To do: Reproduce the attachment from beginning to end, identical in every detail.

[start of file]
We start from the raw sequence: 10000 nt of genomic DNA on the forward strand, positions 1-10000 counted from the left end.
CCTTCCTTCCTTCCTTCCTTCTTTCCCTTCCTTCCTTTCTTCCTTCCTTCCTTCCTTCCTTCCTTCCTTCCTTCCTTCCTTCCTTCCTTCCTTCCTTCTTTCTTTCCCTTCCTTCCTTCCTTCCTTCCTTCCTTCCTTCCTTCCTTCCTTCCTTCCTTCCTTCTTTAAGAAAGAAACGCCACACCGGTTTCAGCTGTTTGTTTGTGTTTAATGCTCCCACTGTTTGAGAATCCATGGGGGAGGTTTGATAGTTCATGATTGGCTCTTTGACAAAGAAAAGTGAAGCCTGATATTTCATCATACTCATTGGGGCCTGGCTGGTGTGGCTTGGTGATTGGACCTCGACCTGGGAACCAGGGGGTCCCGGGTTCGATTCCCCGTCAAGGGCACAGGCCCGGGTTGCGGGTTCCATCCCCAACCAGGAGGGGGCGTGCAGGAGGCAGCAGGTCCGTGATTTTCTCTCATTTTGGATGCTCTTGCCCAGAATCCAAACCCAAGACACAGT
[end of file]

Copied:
We start from the raw sequence: 10000 nt of genomic DNA on the forward strand, positions 1-10000 counted from the left end.
CCTTCCTTCCTTCCTTCCTTCTTTCCCTTCCTTCCTTTCTTCCTTCCTTCCTTCCTTCCTTCCTTCCTTCCTTCCTTCCTTCCTTCCTTCCTTCCTTCTTTCTTTCCCTTCCTTCCTTCCTTCCTTCCTTCCTTCCTTCCTTCCTTCCTTCCTTCCTTCCTTCTTTAAGAAAGAAACGCCACACCGGTTTCAGCTGTTTGTTTGTGTTTAATGCTCCCACTGTTTGAGAATCCATGGGGGAGGTTTGATAGTTCATGATTGGCTCTTTGACAAAGAAAAGTGAAGCCTGATATTTCATCATACTCATTGGGGCCTGGCTGGTGTGGCTTGGTGATTGGACCTCGACCTGGGAACCAGGGGGTCCCGGGTTCGATTCCCCGTCAAGGGCACAGGCCCGGGTTGCGGGTTCCATCCCCAACCAGGAGGGGGCGTGCAGGAGGCAGCAGGTCCGTGATTTTCTCTCATTTTGGATGCTCTTGCCCAGAATCCAAACCCAAGACACAGT